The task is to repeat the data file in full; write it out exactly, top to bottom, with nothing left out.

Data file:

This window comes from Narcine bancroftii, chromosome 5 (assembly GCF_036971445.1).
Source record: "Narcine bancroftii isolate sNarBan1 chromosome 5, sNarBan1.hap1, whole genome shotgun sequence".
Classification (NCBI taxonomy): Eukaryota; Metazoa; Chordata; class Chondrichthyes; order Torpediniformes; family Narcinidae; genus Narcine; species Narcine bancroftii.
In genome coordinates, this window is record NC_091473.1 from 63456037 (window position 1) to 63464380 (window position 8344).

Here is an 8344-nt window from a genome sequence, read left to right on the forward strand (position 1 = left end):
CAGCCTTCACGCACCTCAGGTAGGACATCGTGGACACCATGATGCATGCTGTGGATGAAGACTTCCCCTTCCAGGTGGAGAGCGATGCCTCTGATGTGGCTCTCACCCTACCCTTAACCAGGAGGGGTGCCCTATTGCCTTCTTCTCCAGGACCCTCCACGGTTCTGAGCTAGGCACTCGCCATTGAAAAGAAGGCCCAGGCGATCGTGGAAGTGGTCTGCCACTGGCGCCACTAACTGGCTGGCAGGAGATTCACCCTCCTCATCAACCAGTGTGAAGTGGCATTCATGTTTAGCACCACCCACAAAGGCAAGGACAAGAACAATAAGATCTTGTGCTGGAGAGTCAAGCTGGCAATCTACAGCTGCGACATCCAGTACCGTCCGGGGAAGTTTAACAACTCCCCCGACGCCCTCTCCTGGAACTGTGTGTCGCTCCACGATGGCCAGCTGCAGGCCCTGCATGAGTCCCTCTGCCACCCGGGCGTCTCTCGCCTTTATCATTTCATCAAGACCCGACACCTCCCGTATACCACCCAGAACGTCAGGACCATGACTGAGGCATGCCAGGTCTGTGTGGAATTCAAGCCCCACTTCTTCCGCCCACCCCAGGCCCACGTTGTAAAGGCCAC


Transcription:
This window comes from Narcine bancroftii, chromosome 5 (assembly GCF_036971445.1).
Source record: "Narcine bancroftii isolate sNarBan1 chromosome 5, sNarBan1.hap1, whole genome shotgun sequence".
Classification (NCBI taxonomy): Eukaryota; Metazoa; Chordata; class Chondrichthyes; order Torpediniformes; family Narcinidae; genus Narcine; species Narcine bancroftii.
In genome coordinates, this window is record NC_091473.1 from 63456037 (window position 1) to 63464380 (window position 8344).

Here is an 8344-nt window from a genome sequence, read left to right on the forward strand (position 1 = left end):
CAGCCTTCACGCACCTCAGGTAGGACATCGTGGACACCATGATGCATGCTGTGGATGAAGACTTCCCCTTCCAGGTGGAGAGCGATGCCTCTGATGTGGCTCTCACCCTACCCTTAACCAGGAGGGGTGCCCTATTGCCTTCTTCTCCAGGACCCTCCACGGTTCTGAGCTAGGCACTCGCCATTGAAAAGAAGGCCCAGGCGATCGTGGAAGTGGTCTGCCACTGGCGCCACTAACTGGCTGGCAGGAGATTCACCCTCCTCATCAACCAGTGTGAAGTGGCATTCATGTTTAGCACCACCCACAAAGGCAAGGACAAGAACAATAAGATCTTGTGCTGGAGAGTCAAGCTGGCAATCTACAGCTGCGACATCCAGTACCGTCCGGGGAAGTTTAACAACTCCCCCGACGCCCTCTCCTGGAACTGTGTGTCGCTCCACGATGGCCAGCTGCAGGCCCTGCATGAGTCCCTCTGCCACCCGGGCGTCTCTCGCCTTTATCATTTCATCAAGACCCGACACCTCCCGTATACCACCCAGAACGTCAGGACCATGACTGAGGCATGCCAGGTCTGTGTGGAATTCAAGCCCCACTTCTTCCGCCCACCCCAGGCCCACGTTGTAAAGGCCAC